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Jon Jones enrolls in VADA program as CSAC requirement to fight at UFC 232

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Jon Jones no longer has a choice regarding additional drug testing with VADA if he wants to still fight Alexander Gustafsson at UFC 232.

Jon Jones is now in not just one but two drug-testing programs.

Jones enrolled in the Voluntary Anti-Doping Association (VADA) program on Monday, ESPN’s Brett Okamoto reported. He is also in the U.S. Anti-Doping Agency (USADA) program, which is mandatory for all UFC fighters.

After ESPN’s report, California State Athletic Commission (CSAC) executive director Andy Foster confirmed to Bloody Elbow on Monday that enrolling in VADA — a voluntary program — was a requirement for Jones’ rematch against Alexander Gustafsson to be approved for UFC 232 on Saturday in the Los Angeles area. Foster did not further comment on Jones’ enrollment and why it was a requirement at the time of this writing.

VADA did not immediately return a request for comment.

According to its website, VADA is an “organization that will offer and promote effective anti-doping practices and programs in boxing and mixed martial arts.” Athletes can voluntarily enroll in its program for additional drug testing on top of mandatory testing from a state commission or the promotion for which they fight.

Jones is the first MMA fighter to be enrolled in both USADA and VADA drug-testing programs.

UFC 232 was moved to Los Angeles from Las Vegas on Sunday, because of an abnormal finding in a recent Jones drug test. “Bones” tested positive for a trace amount of Turinabol, the same steroid metabolite he failed a drug test for in August 2017 after a rematch with Daniel Cormier. He served a 15-month suspension, which ended in October, for that positive test.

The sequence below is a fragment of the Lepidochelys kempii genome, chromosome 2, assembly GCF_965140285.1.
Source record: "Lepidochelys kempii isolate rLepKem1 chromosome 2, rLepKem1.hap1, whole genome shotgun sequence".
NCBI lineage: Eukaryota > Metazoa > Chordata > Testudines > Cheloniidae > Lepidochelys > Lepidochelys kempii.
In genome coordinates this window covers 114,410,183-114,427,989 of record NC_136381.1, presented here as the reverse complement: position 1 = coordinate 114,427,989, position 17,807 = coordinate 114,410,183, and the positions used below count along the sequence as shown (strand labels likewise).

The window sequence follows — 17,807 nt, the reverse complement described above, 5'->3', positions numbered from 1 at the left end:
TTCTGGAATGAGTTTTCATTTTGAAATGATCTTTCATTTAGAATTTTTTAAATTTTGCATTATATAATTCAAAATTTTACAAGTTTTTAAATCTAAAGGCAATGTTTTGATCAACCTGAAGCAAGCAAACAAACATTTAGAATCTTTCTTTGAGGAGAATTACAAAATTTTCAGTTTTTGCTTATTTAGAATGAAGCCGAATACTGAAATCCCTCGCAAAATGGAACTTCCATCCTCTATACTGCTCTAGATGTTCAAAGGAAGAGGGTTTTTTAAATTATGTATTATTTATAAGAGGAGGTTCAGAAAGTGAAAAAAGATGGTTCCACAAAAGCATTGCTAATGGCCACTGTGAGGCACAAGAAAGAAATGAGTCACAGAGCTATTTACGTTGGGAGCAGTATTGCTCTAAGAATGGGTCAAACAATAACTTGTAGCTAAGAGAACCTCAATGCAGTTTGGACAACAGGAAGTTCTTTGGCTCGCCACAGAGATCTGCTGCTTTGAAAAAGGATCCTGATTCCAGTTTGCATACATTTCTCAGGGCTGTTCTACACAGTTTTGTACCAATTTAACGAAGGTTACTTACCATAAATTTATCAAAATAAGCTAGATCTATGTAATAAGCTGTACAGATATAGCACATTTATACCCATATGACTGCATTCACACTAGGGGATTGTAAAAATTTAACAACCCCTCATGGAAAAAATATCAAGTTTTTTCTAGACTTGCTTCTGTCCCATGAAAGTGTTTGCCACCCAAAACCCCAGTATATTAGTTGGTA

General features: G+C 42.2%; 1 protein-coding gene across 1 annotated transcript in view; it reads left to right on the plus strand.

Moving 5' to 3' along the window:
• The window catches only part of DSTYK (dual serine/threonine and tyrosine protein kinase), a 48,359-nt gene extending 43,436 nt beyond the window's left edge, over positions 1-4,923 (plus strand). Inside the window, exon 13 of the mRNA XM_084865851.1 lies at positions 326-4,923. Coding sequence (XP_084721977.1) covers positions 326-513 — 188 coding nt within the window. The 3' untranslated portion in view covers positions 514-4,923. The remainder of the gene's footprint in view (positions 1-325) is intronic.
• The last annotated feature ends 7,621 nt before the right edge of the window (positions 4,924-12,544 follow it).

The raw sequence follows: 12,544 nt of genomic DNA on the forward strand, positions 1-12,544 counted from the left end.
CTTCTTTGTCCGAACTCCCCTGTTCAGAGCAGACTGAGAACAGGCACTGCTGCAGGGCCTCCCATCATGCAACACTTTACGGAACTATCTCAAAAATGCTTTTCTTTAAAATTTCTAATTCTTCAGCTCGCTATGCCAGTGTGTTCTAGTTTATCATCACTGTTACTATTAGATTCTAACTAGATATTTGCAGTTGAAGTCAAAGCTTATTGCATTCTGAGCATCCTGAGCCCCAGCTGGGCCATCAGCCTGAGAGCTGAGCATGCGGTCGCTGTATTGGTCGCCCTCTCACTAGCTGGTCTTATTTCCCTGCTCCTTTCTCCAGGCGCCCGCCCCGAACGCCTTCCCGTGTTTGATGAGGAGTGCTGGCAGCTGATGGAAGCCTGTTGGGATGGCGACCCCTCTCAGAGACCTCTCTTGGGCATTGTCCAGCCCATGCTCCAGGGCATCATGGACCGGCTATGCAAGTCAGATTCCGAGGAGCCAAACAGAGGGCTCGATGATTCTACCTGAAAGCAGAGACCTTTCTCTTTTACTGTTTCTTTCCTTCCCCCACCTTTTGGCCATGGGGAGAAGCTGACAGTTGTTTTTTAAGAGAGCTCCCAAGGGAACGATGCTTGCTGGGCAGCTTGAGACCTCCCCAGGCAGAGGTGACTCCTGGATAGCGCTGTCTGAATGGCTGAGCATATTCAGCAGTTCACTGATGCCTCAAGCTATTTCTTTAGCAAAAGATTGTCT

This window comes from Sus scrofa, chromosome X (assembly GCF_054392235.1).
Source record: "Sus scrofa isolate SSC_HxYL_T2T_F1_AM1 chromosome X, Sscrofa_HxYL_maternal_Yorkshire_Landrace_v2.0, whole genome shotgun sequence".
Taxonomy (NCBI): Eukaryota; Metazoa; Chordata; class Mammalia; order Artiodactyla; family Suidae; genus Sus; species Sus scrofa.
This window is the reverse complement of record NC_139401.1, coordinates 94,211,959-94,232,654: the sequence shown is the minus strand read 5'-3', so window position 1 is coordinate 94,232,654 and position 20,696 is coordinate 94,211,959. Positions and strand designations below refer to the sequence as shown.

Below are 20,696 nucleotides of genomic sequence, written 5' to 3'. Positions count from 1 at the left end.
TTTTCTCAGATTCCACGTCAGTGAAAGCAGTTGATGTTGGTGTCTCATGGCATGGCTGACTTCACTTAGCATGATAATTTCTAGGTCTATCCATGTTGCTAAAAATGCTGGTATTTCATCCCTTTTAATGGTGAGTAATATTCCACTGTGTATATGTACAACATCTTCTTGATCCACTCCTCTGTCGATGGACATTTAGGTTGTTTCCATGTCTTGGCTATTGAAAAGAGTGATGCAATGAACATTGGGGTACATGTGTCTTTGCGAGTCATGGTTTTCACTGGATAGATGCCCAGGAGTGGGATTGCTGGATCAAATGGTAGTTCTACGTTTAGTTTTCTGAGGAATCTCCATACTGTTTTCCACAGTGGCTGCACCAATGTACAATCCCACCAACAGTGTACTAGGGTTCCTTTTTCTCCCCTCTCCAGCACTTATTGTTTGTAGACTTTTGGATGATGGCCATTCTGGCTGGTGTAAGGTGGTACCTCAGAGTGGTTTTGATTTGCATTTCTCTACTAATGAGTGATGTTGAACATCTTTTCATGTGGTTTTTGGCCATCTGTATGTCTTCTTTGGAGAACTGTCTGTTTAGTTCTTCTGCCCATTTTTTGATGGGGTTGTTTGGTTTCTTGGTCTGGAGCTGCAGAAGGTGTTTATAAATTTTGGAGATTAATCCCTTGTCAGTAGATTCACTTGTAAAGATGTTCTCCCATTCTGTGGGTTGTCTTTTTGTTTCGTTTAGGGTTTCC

USADA determined that the new failure was a result of last year’s positive test, not a new ingestion, so it wasn’t considered a violation of the UFC’s anti-doping program. Nevada did not license Jones to fight on Saturday, however, so the entire event was moved to California, where Jones is free to compete.

CSAC granted Jones a temporary license on Dec. 11 after it was revoked earlier this year because of his August 2017 positive test. At the recent hearing, a commissioner recommended Jones enroll himself in 3-4 months of additional drug testing with VADA, but Jones last week opted against that. Now he doesn’t have a choice.

Per ESPN, all costs associated with Jones’ enrollment will be covered by Jones’ $205,000 fine from CSAC after his 2017 positive test.

Jones meets Gustafsson for the UFC light heavyweight title in the main event of UFC 232, which now takes place at The Forum in Inglewood. The card also features Cris Cyborg vs. Amanda Nunes.